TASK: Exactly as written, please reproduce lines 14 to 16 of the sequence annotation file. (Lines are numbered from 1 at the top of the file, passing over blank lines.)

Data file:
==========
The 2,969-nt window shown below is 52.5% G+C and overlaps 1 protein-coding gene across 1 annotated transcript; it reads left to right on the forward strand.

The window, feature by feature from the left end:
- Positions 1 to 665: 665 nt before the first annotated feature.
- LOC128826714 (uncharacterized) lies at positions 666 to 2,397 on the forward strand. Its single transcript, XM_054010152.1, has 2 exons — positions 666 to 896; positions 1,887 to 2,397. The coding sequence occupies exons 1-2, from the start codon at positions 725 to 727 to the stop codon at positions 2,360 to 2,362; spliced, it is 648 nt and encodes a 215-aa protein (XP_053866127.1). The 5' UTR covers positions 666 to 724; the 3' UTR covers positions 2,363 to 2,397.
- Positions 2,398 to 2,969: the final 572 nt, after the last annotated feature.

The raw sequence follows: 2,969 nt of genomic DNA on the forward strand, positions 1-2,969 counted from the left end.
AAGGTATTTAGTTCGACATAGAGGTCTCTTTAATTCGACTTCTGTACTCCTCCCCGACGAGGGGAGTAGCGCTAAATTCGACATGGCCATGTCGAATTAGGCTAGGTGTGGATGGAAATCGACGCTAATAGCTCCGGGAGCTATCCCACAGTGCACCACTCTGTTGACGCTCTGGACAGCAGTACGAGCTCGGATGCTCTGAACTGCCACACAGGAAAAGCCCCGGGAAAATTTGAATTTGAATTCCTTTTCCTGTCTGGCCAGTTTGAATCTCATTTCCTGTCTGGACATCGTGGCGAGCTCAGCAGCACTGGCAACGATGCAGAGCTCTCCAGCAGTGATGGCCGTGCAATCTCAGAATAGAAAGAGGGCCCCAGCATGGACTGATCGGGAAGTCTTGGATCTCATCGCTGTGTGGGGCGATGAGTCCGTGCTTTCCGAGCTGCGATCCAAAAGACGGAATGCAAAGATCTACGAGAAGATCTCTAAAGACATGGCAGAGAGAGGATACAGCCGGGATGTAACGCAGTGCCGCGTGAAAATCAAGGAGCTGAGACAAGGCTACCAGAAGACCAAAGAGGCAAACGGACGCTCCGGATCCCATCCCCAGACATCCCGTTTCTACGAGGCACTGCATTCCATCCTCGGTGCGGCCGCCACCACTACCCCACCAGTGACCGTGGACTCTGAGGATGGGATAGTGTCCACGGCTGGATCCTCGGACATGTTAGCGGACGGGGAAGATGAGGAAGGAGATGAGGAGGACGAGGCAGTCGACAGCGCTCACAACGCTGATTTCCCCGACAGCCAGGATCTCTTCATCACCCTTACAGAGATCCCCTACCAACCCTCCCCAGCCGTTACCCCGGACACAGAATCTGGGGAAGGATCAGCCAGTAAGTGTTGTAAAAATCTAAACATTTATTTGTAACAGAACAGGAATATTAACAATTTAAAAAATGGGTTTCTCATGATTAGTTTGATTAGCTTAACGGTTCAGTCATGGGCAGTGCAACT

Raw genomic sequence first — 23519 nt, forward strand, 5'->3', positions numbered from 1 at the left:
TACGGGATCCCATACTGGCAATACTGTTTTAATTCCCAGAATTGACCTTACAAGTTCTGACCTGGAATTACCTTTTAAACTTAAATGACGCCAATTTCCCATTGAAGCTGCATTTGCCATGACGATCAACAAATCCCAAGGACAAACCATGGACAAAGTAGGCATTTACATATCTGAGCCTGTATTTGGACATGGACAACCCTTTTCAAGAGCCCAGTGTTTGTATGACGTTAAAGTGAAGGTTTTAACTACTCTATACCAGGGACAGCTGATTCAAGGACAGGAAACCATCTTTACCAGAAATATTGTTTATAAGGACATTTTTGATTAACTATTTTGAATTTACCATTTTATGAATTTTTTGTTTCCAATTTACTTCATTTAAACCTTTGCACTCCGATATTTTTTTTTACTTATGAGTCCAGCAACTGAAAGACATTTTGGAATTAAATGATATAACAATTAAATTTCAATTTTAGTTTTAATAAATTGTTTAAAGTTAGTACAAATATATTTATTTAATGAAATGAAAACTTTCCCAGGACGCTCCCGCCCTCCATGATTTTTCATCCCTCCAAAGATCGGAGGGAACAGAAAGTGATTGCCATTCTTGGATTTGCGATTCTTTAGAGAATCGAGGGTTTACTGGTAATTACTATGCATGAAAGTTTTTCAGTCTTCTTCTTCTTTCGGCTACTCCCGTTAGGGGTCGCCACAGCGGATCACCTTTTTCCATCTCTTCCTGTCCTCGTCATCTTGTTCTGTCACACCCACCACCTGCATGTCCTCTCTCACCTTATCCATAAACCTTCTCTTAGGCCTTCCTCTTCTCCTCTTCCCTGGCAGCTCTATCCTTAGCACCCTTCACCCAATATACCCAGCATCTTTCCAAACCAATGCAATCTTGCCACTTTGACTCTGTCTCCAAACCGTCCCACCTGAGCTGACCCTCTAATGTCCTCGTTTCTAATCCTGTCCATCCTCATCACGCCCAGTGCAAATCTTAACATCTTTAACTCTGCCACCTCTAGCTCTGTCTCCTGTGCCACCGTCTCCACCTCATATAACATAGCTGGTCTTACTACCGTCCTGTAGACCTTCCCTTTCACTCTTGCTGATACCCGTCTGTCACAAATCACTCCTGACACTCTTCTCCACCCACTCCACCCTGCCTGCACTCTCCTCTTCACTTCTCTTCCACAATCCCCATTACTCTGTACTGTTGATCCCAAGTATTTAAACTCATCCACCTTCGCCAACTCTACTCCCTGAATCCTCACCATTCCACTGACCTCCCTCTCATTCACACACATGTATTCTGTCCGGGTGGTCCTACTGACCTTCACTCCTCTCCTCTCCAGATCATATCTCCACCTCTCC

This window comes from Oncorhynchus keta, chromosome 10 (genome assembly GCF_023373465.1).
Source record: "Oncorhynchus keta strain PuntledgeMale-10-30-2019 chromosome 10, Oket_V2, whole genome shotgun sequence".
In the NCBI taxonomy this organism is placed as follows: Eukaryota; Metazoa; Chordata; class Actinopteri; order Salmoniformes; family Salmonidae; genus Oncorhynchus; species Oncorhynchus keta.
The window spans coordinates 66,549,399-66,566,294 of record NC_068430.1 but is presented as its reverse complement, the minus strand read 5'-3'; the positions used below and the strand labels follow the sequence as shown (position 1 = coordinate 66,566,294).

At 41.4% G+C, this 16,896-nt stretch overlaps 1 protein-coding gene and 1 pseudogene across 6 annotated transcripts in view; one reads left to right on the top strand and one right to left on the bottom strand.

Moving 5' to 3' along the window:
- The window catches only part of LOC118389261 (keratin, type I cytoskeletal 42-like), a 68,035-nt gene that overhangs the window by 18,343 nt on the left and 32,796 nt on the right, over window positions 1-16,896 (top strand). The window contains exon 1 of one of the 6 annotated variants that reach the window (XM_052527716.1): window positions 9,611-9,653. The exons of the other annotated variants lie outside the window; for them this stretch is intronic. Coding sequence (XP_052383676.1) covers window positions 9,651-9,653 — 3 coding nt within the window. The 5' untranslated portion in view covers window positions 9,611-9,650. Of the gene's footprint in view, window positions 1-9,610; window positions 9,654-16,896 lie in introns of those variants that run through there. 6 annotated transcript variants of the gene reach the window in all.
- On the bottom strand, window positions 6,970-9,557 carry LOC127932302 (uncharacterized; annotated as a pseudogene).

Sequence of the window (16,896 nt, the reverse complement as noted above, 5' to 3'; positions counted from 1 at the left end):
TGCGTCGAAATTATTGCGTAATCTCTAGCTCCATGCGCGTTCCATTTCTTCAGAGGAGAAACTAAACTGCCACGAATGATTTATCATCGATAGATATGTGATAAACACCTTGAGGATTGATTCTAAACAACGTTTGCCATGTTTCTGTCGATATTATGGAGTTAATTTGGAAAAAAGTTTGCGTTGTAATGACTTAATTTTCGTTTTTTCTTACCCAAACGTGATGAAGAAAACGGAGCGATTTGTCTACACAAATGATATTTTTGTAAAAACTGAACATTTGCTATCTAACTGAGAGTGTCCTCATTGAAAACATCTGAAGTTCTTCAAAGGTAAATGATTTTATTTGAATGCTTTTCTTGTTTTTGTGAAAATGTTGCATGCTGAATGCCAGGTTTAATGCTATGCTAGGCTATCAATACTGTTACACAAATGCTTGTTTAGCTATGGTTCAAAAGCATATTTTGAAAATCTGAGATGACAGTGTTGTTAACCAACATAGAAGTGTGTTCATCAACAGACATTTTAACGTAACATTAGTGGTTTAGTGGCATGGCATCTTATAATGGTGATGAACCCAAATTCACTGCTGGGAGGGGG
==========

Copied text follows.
At 41.4% G+C, this 16,896-nt stretch overlaps 1 protein-coding gene and 1 pseudogene across 6 annotated transcripts in view; one reads left to right on the top strand and one right to left on the bottom strand.

Moving 5' to 3' along the window:
- The window catches only part of LOC118389261 (keratin, type I cytoskeletal 42-like), a 68,035-nt gene that overhangs the window by 18,343 nt on the left and 32,796 nt on the right, over window positions 1-16,896 (top strand). The window contains exon 1 of one of the 6 annotated variants that reach the window (XM_052527716.1): window positions 9,611-9,653. The exons of the other annotated variants lie outside the window; for them this stretch is intronic. Coding sequence (XP_052383676.1) covers window positions 9,651-9,653 — 3 coding nt within the window. The 5' untranslated portion in view covers window positions 9,611-9,650. Of the gene's footprint in view, window positions 1-9,610; window positions 9,654-16,896 lie in introns of those variants that run through there. 6 annotated transcript variants of the gene reach the window in all.